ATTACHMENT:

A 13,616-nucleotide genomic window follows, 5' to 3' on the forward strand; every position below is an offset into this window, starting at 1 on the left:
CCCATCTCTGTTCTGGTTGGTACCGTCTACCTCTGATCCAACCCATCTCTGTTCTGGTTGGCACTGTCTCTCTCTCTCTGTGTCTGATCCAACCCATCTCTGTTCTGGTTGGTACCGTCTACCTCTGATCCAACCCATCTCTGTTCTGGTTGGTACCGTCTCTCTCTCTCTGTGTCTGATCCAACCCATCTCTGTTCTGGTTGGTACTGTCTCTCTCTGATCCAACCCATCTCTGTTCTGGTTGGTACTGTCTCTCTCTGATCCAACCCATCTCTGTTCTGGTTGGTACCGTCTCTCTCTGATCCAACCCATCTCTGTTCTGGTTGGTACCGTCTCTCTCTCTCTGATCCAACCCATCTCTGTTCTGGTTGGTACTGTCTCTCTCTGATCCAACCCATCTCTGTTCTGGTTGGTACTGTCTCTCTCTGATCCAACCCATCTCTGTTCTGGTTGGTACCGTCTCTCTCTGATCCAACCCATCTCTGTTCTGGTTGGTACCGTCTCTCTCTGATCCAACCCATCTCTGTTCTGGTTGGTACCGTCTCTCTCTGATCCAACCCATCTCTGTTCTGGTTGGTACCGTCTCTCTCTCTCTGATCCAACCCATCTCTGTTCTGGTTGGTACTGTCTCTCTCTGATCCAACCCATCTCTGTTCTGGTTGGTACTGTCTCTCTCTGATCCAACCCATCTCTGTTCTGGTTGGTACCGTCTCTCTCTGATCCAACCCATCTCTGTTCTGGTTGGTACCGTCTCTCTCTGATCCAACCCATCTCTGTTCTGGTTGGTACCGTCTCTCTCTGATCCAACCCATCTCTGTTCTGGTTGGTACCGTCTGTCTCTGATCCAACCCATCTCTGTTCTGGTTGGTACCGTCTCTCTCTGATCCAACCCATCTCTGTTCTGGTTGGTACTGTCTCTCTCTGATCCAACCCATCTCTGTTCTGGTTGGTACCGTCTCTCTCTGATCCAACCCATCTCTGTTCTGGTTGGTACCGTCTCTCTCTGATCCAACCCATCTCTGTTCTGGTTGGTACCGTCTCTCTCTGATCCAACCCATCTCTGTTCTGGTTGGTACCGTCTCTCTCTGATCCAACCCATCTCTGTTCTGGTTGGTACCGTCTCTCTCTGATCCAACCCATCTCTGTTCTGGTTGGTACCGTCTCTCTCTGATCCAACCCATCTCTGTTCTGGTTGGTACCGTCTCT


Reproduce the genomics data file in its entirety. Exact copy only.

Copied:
A 13,616-nucleotide genomic window follows, 5' to 3' on the forward strand; every position below is an offset into this window, starting at 1 on the left:
CCCATCTCTGTTCTGGTTGGTACCGTCTACCTCTGATCCAACCCATCTCTGTTCTGGTTGGCACTGTCTCTCTCTCTCTGTGTCTGATCCAACCCATCTCTGTTCTGGTTGGTACCGTCTACCTCTGATCCAACCCATCTCTGTTCTGGTTGGTACCGTCTCTCTCTCTCTGTGTCTGATCCAACCCATCTCTGTTCTGGTTGGTACTGTCTCTCTCTGATCCAACCCATCTCTGTTCTGGTTGGTACTGTCTCTCTCTGATCCAACCCATCTCTGTTCTGGTTGGTACCGTCTCTCTCTGATCCAACCCATCTCTGTTCTGGTTGGTACCGTCTCTCTCTCTCTGATCCAACCCATCTCTGTTCTGGTTGGTACTGTCTCTCTCTGATCCAACCCATCTCTGTTCTGGTTGGTACTGTCTCTCTCTGATCCAACCCATCTCTGTTCTGGTTGGTACCGTCTCTCTCTGATCCAACCCATCTCTGTTCTGGTTGGTACCGTCTCTCTCTGATCCAACCCATCTCTGTTCTGGTTGGTACCGTCTCTCTCTGATCCAACCCATCTCTGTTCTGGTTGGTACCGTCTCTCTCTCTCTGATCCAACCCATCTCTGTTCTGGTTGGTACTGTCTCTCTCTGATCCAACCCATCTCTGTTCTGGTTGGTACTGTCTCTCTCTGATCCAACCCATCTCTGTTCTGGTTGGTACCGTCTCTCTCTGATCCAACCCATCTCTGTTCTGGTTGGTACCGTCTCTCTCTGATCCAACCCATCTCTGTTCTGGTTGGTACCGTCTCTCTCTGATCCAACCCATCTCTGTTCTGGTTGGTACCGTCTGTCTCTGATCCAACCCATCTCTGTTCTGGTTGGTACCGTCTCTCTCTGATCCAACCCATCTCTGTTCTGGTTGGTACTGTCTCTCTCTGATCCAACCCATCTCTGTTCTGGTTGGTACCGTCTCTCTCTGATCCAACCCATCTCTGTTCTGGTTGGTACCGTCTCTCTCTGATCCAACCCATCTCTGTTCTGGTTGGTACCGTCTCTCTCTGATCCAACCCATCTCTGTTCTGGTTGGTACCGTCTCTCTCTGATCCAACCCATCTCTGTTCTGGTTGGTACCGTCTCTCTCTGATCCAACCCATCTCTGTTCTGGTTGGTACCGTCTCTCTCTGATCCAACCCATCTCTGTTCTGGTTGGTACCGTCTCT